We wake early to the sound of bird-song and with a guide, take a stroll in the nearby forest where hopefully you will catch a glimpse of some of the very rare birds that habit this valley - Black Bulbul, Blyth's Pipit, Bronzed Drongo, Gould's Shortwings, Redheaded Bullfinch, Speckled Piculet, Grey Wagtail, White throated Munia, White browed Blue Flycatcher, Yellow bellied Flowerpecker, Blue-bearded Bee-Eater, Parrotbill, Honeyguide, Red-vented Bulbul, Lesser racket-tailed Drongo, to name just a few! In the late morning we drive towards Trashigang. passing through the village of Mongar below the Korila Pass (2280m). We descend to Ngatsang and stretch our legs with a short hike to the village of Sherizam, from where we continue by bus to our hotel above the village of Trashigang.

Accommodation

Hotel

Meals

B L D

Today we drive to Chaling to begin our trek. We break our drive with a visit to Rangjung Monastery, founded as recently as 1989 by a few monks and nuns to study Buddha Dharma and to carry out Buddhist activities to help the local community. After lighting several butter lamps, we continue to Chaling, where our camp crew will load the ponies ready to begin our trek. In 2018, less than 40 people completed this trek, so we are unlikely to see other trekkers. It's a steady climb to begin with, through broad leaved forest and later mixed conifer and fir as we gain altitude. After a short while, we turn a corner to find our cook crew waiting for us with a delicious hot lunch served in a beautiful ridge top view point overlooking the dotted houses, terraced farmland and rice paddies along the Trashigang Valley. Unfortunately, we must leave this beautiful spot and follow the last stretch of a new dirt road to reach our camp in Chuthapthrap (3100m). The view opens out even more, both to the highest peaks in the north, including Gangkar Puensum, and towards the mountains of Arnuchal Pradesh and Tawang in India. The locals in Eastern Bhutan have for centuries maintained cordial relations with the villagers just across the border and still today barter farm products for clothes and salt.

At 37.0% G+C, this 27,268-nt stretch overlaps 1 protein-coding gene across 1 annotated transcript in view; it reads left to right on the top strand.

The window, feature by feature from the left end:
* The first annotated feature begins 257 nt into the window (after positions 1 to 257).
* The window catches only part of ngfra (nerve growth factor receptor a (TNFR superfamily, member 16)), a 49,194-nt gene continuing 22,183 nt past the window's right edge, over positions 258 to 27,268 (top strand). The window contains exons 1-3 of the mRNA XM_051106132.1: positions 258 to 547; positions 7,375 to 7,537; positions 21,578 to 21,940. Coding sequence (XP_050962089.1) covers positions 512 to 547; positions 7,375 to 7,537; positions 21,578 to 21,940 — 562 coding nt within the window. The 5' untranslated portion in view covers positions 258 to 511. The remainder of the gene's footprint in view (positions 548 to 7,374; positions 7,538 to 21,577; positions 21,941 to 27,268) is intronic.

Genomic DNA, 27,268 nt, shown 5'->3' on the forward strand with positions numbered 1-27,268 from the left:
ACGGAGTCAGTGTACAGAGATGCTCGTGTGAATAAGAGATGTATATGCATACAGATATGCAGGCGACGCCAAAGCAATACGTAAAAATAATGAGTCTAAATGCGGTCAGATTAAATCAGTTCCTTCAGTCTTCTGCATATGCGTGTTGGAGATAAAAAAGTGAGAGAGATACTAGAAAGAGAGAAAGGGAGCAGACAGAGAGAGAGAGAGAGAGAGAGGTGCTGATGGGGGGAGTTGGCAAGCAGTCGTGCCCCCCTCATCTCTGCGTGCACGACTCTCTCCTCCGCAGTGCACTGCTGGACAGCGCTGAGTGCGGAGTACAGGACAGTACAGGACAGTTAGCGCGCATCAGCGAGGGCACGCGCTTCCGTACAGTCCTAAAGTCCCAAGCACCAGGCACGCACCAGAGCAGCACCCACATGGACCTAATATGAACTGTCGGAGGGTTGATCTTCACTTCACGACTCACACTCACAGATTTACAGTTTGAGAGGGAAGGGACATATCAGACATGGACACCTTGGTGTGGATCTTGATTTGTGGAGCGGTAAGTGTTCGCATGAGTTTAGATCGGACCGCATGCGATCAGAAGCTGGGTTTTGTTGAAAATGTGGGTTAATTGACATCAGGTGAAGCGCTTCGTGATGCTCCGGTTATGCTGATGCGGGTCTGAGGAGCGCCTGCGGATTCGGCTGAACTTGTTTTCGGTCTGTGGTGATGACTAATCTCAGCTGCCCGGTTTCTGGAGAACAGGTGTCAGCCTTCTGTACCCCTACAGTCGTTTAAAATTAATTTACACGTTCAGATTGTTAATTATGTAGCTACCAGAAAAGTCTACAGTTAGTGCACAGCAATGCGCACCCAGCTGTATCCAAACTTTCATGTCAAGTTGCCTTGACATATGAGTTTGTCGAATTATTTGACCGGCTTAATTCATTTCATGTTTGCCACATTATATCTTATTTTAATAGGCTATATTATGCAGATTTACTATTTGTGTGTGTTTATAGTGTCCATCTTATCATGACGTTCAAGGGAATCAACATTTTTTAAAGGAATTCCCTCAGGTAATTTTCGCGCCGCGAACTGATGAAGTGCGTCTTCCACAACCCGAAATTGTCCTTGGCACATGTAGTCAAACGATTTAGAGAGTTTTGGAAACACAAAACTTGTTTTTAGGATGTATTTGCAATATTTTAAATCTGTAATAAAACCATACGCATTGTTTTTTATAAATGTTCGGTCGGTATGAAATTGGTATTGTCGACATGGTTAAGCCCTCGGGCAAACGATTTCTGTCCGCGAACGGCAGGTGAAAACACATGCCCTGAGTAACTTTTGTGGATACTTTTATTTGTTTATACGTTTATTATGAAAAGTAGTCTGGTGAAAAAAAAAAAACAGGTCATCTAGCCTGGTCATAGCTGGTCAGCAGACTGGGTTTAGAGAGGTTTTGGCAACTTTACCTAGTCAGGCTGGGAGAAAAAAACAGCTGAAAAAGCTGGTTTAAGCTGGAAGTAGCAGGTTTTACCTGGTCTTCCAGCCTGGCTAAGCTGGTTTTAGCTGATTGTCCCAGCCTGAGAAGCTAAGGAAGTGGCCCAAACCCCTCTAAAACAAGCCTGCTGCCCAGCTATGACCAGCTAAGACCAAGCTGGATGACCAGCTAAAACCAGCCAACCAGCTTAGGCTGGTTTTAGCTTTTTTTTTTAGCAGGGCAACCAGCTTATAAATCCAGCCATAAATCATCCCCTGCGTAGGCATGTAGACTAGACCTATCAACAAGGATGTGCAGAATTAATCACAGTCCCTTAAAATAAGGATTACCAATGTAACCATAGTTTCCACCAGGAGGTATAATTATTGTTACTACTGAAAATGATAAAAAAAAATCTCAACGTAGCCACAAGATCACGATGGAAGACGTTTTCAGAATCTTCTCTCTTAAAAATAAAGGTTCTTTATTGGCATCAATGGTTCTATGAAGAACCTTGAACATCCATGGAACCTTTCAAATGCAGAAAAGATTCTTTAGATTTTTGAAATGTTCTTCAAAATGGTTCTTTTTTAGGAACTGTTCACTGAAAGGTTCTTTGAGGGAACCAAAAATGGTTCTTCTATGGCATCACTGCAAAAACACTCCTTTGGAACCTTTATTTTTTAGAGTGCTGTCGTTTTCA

Accommodation

Camping

Meals

B L D

Ascent

1000 M

Time

5 hrs trekking

Distance

6 KM

After a leisurely breakfast at the camp, we ascend for an hour and half to the Labtsa La (3400m) which is marked by many small stupas and prayer flags. The view opens up even more towards the highest unclimbed mountain in the world, Gangkar Puensum (7570m). We descend into one of the most beautiful valleys of the trek, through Rhododendron and Juniper, into the yak grazing grounds of Merak. Following the Merak river, we pass a large rock face with paintings of the Buddha and a welcome sign from the villagers Merak. We join a section of the new road that is being built to Merak, but we are few years away from seeing a vehicle yet. As we enter the village, it feels like we are stepping back in time, witnessing life as is has been for centuries. We are greeted warmly but with interest and curiosity, children running out to meet their new guests. English is taught in the village school and the children often like to say "hello" but the elders speak in their own Brokpa language, originating in Tibet, which is unique to this part of the world. We camp nearby the local administration office and will be joined in the evening by the locals to be offered some of the local 'Ara', a traditional alcoholic beverage made from rice, maize, millet, or wheat - possibly served from pitchers of buffalo horn.